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Musée national

Marc Lathuillière

It is not often one sees a foreword by Houellebecq. Here, he attacks a motionless France where the French limit themselves “to be French”. In a homogenized world, the only way of maintaining traditions is to stage the people in a decor that is as easy to read as a cliché. Artist Marc Lathuillière uses both objectivity and mockery to prove this. To do so he has cut the faces of his models (or rather covered them with a mask) and encircled them with obvious symbols: a sheep for a livestock producer, jars for the jam maker, the marble room in an official building for an intern of the ENA (the French national school of administration). This leads to the creation of a cemetery of losers in a nation that is running to its ruin. Is this loss of references, this uniformity, this desperate search for fake roots, unique to France? From the American redneck in a checkered lumber jack shirt to the Masaï herdsman in a red blanket, including the Spanish female singer with her castanets, our huge show society is a relentless producer of icons.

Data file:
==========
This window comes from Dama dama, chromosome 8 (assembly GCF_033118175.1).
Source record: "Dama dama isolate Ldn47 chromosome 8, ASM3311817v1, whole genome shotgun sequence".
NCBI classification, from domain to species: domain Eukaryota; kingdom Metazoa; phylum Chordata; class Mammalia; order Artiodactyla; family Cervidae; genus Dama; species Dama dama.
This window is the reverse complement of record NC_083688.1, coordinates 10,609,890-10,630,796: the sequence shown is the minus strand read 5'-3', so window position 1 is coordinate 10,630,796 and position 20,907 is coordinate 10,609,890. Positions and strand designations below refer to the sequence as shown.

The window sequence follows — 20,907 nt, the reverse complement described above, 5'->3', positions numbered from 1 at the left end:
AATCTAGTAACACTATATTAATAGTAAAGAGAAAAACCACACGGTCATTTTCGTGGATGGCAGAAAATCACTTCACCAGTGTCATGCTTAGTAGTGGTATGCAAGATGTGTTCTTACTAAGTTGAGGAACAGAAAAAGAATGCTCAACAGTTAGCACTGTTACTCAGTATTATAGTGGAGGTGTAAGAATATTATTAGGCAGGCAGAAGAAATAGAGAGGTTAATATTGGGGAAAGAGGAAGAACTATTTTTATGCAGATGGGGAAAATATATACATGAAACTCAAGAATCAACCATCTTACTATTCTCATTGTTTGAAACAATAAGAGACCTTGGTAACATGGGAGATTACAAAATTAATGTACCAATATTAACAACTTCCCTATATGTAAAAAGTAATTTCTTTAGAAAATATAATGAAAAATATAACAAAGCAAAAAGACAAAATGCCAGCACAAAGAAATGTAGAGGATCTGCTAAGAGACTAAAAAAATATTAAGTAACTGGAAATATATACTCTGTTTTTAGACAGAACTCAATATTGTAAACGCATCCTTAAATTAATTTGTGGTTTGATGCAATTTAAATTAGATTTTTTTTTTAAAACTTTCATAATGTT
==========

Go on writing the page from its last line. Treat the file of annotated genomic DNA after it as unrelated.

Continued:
Musée national, by Marc Lathuillière, La Martinière, 2014, 216 p., €49.

Musée national - Marc Lathuillière

Review published in the newsletter #364 - from 6 November 2014 to 12 November 2014

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